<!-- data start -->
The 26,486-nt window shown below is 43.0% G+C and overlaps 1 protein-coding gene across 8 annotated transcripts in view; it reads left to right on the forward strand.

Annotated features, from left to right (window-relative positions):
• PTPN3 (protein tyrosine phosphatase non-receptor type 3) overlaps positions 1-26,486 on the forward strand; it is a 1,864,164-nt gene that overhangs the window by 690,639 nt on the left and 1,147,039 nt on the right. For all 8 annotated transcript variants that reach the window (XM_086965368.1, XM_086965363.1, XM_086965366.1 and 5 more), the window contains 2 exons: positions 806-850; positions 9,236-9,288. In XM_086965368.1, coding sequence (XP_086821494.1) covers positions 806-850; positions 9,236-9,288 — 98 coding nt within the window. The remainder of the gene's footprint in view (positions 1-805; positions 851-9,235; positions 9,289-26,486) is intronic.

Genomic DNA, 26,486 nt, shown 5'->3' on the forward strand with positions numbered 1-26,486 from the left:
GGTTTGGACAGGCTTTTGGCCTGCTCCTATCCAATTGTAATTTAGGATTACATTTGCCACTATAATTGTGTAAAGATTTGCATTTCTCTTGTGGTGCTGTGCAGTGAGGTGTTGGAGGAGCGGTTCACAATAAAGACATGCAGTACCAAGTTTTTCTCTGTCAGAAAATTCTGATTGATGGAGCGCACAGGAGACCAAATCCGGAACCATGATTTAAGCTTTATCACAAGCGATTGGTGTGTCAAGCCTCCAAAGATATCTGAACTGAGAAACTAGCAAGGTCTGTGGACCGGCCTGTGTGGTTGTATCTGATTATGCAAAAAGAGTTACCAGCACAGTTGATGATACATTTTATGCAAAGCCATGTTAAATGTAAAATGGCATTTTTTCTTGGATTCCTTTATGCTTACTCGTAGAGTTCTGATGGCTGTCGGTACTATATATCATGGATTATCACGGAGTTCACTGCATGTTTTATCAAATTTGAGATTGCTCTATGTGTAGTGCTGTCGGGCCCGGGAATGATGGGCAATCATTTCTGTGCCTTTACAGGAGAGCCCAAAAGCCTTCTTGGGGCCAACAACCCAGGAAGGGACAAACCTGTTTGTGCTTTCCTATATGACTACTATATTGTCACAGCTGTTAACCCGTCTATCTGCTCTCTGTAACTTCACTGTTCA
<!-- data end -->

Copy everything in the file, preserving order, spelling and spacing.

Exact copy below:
The 26,486-nt window shown below is 43.0% G+C and overlaps 1 protein-coding gene across 8 annotated transcripts in view; it reads left to right on the forward strand.

Annotated features, from left to right (window-relative positions):
• PTPN3 (protein tyrosine phosphatase non-receptor type 3) overlaps positions 1-26,486 on the forward strand; it is a 1,864,164-nt gene that overhangs the window by 690,639 nt on the left and 1,147,039 nt on the right. For all 8 annotated transcript variants that reach the window (XM_086965368.1, XM_086965363.1, XM_086965366.1 and 5 more), the window contains 2 exons: positions 806-850; positions 9,236-9,288. In XM_086965368.1, coding sequence (XP_086821494.1) covers positions 806-850; positions 9,236-9,288 — 98 coding nt within the window. The remainder of the gene's footprint in view (positions 1-805; positions 851-9,235; positions 9,289-26,486) is intronic.

Genomic DNA, 26,486 nt, shown 5'->3' on the forward strand with positions numbered 1-26,486 from the left:
GGTTTGGACAGGCTTTTGGCCTGCTCCTATCCAATTGTAATTTAGGATTACATTTGCCACTATAATTGTGTAAAGATTTGCATTTCTCTTGTGGTGCTGTGCAGTGAGGTGTTGGAGGAGCGGTTCACAATAAAGACATGCAGTACCAAGTTTTTCTCTGTCAGAAAATTCTGATTGATGGAGCGCACAGGAGACCAAATCCGGAACCATGATTTAAGCTTTATCACAAGCGATTGGTGTGTCAAGCCTCCAAAGATATCTGAACTGAGAAACTAGCAAGGTCTGTGGACCGGCCTGTGTGGTTGTATCTGATTATGCAAAAAGAGTTACCAGCACAGTTGATGATACATTTTATGCAAAGCCATGTTAAATGTAAAATGGCATTTTTTCTTGGATTCCTTTATGCTTACTCGTAGAGTTCTGATGGCTGTCGGTACTATATATCATGGATTATCACGGAGTTCACTGCATGTTTTATCAAATTTGAGATTGCTCTATGTGTAGTGCTGTCGGGCCCGGGAATGATGGGCAATCATTTCTGTGCCTTTACAGGAGAGCCCAAAAGCCTTCTTGGGGCCAACAACCCAGGAAGGGACAAACCTGTTTGTGCTTTCCTATATGACTACTATATTGTCACAGCTGTTAACCCGTCTATCTGCTCTCTGTAACTTCACTGTTCA